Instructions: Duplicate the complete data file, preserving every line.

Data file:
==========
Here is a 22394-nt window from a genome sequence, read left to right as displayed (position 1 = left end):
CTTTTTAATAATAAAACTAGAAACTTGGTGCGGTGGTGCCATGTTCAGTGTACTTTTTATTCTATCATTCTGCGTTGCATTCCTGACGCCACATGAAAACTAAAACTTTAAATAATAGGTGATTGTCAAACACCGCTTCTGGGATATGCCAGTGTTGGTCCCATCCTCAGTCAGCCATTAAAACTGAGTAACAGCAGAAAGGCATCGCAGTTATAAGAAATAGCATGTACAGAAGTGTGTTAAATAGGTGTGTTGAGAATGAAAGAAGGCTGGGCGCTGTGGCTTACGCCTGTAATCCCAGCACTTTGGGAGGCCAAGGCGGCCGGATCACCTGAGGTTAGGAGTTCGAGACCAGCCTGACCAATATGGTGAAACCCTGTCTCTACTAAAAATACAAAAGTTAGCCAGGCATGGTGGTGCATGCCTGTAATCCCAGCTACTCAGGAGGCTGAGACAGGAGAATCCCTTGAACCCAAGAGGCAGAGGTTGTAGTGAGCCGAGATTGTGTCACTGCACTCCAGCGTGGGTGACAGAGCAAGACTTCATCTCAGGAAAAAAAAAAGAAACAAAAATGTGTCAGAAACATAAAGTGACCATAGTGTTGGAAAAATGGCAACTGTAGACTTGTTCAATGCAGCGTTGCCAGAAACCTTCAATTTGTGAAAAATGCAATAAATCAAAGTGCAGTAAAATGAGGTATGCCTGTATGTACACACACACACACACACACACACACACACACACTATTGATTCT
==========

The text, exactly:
Here is a 22394-nt window from a genome sequence, read left to right as displayed (position 1 = left end):
CTTTTTAATAATAAAACTAGAAACTTGGTGCGGTGGTGCCATGTTCAGTGTACTTTTTATTCTATCATTCTGCGTTGCATTCCTGACGCCACATGAAAACTAAAACTTTAAATAATAGGTGATTGTCAAACACCGCTTCTGGGATATGCCAGTGTTGGTCCCATCCTCAGTCAGCCATTAAAACTGAGTAACAGCAGAAAGGCATCGCAGTTATAAGAAATAGCATGTACAGAAGTGTGTTAAATAGGTGTGTTGAGAATGAAAGAAGGCTGGGCGCTGTGGCTTACGCCTGTAATCCCAGCACTTTGGGAGGCCAAGGCGGCCGGATCACCTGAGGTTAGGAGTTCGAGACCAGCCTGACCAATATGGTGAAACCCTGTCTCTACTAAAAATACAAAAGTTAGCCAGGCATGGTGGTGCATGCCTGTAATCCCAGCTACTCAGGAGGCTGAGACAGGAGAATCCCTTGAACCCAAGAGGCAGAGGTTGTAGTGAGCCGAGATTGTGTCACTGCACTCCAGCGTGGGTGACAGAGCAAGACTTCATCTCAGGAAAAAAAAAAGAAACAAAAATGTGTCAGAAACATAAAGTGACCATAGTGTTGGAAAAATGGCAACTGTAGACTTGTTCAATGCAGCGTTGCCAGAAACCTTCAATTTGTGAAAAATGCAATAAATCAAAGTGCAGTAAAATGAGGTATGCCTGTATGTACACACACACACACACACACACACACACACACACTATTGATTCT